Hence the ecosystem efficiency of the terrestrial world was low and carbon accumulated in a much wider range of environments than now.

As a consequence of the burial of this organic matter, O2 levels probably reached our current levels in the Carboniferous, but were kept from going higher by fire and the burial of nutrients.


The above figure shows Phanerozoic CO2 levels. The curve represents the results of a geochemical model of CO2 and the bars are the range of paleo-CO2 measurements based on soil calcium carbonate.

The plants also fertilized the chemical weathering process which almost certainly massively increased the burial rate of inorganic carbon as carbonate. The enlargement of the pool of carbonate in the oceans kept the equilibrium levels of CO2 in the atmosphere much lower.

XII. During the peak of land plant spread, in the Late Carboniferous (300 million years ago), the world plunged into a long glacial age, almost certainly due to plant-mediated weathering.

Perhaps we came out of this glacial world in the Permian because of the evolution of many new herbivores. Vertebrate herbivores finally become more abundant than carnivores and for the first time the familiar ecological pyramid is recognizable.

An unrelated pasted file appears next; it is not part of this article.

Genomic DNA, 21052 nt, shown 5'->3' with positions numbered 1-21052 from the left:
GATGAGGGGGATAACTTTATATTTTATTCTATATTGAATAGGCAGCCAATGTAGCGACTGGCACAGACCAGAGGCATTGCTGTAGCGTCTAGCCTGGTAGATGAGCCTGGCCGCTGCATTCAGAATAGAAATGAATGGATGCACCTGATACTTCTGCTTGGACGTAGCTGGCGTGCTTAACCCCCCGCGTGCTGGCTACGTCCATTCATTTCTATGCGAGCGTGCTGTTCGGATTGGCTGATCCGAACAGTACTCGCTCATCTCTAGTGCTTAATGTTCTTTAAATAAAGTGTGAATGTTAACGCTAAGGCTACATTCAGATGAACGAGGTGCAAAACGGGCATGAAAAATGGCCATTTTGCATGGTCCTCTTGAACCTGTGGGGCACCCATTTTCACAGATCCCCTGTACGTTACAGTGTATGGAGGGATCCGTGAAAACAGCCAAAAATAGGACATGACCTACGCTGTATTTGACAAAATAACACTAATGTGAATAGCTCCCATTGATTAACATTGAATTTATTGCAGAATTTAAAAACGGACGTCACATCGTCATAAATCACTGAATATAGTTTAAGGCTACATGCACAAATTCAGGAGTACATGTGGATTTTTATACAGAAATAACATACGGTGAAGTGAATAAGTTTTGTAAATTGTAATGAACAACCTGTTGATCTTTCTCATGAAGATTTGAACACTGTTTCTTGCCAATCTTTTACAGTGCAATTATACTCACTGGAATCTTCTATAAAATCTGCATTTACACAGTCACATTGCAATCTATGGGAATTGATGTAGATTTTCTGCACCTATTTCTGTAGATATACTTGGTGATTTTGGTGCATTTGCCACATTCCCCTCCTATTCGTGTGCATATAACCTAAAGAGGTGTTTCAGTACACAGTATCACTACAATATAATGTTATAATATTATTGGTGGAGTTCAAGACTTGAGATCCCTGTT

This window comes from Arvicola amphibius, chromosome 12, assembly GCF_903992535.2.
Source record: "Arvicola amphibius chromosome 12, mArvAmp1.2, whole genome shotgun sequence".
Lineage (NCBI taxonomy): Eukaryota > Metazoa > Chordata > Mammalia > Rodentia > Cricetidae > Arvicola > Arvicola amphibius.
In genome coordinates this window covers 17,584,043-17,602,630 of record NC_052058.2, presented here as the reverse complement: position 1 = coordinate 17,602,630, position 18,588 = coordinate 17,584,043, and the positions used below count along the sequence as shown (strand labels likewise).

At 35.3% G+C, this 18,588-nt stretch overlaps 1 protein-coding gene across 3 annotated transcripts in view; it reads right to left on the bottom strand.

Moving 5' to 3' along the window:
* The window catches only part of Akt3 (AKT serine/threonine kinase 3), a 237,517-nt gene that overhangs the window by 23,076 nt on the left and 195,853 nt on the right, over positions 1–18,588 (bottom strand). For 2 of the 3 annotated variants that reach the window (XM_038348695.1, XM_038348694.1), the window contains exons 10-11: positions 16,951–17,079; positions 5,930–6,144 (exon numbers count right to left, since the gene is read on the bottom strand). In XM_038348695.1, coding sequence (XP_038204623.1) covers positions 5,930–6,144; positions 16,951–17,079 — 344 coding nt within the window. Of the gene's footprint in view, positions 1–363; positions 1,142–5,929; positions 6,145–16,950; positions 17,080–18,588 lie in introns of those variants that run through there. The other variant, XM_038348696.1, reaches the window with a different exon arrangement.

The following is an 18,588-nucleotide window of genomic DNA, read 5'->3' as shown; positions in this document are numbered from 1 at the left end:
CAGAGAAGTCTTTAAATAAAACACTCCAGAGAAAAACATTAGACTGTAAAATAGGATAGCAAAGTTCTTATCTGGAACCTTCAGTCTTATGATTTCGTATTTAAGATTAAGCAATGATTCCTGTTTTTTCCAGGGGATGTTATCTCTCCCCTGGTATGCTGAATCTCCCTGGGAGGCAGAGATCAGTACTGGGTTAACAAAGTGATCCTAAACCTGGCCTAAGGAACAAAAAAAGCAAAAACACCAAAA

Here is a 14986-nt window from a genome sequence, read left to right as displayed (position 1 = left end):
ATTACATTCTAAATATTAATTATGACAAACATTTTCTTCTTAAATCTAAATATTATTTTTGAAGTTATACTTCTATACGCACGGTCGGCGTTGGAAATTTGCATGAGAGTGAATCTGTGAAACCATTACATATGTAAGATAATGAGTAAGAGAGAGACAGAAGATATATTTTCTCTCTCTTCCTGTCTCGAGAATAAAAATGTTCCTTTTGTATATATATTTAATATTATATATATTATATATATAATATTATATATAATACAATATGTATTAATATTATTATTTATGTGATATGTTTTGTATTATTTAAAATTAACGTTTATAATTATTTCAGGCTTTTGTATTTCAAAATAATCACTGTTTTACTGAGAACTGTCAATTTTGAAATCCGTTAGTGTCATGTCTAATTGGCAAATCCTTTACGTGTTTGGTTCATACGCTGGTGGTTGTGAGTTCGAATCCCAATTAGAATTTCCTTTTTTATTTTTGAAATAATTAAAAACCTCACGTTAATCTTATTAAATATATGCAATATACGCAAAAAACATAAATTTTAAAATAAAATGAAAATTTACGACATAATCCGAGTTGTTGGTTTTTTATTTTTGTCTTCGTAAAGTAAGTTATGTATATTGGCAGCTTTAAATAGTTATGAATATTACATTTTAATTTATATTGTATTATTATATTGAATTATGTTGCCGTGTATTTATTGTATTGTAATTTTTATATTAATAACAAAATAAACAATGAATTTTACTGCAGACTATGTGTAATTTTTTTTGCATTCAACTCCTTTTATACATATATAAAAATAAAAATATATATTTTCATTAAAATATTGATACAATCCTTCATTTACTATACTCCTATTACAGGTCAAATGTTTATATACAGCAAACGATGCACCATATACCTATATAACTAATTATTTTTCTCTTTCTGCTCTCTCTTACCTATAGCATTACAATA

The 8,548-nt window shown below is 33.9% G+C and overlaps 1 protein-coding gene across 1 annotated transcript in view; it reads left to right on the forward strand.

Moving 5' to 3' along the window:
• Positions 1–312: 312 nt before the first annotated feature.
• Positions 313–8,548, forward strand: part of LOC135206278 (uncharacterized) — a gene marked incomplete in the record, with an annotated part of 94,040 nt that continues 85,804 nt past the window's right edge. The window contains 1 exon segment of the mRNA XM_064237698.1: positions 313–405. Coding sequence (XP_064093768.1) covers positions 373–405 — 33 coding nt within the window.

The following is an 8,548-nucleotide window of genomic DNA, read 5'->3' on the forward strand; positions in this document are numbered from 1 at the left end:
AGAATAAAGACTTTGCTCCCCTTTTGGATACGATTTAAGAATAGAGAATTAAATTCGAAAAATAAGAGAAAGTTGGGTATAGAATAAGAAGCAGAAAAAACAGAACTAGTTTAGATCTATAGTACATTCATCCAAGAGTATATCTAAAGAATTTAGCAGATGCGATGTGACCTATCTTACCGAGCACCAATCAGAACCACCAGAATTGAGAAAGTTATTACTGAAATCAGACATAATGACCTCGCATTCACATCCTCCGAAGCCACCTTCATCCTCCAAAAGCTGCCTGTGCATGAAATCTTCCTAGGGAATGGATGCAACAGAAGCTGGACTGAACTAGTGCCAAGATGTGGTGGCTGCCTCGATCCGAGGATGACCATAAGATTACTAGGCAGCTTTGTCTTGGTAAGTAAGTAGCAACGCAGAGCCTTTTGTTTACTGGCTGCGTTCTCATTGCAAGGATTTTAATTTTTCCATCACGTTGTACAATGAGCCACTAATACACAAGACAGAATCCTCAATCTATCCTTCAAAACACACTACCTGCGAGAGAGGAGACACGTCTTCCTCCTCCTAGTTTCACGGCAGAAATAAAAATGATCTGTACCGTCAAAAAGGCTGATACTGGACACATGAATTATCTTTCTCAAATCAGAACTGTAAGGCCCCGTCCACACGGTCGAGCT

A major driving force for this other, than the terrestrial vertebrates, were certainly the insects and termites which may well have evolved in the Permian.

Ecosystem efficiency rose, the burial of plant matter slowed, and chemical weathering slowed.

We moved from the ice house to the greenhouse.

XIII. The end of the Permian saw the greatest mass extinction of all time. Raup has estimated that perhaps 99% of all species went extinct.

The origin of this mass extinction is unknown, however, there is speculation that massive amounts of CO2 and sulfuric acid released by the massive volcanism that produced the Siberian Traps (basalts) may have contributed by causing sever climatic disruption.
Whatever the origin of the great end-Permian mass extinction, the following period ushered in the Age of Dinosaurs.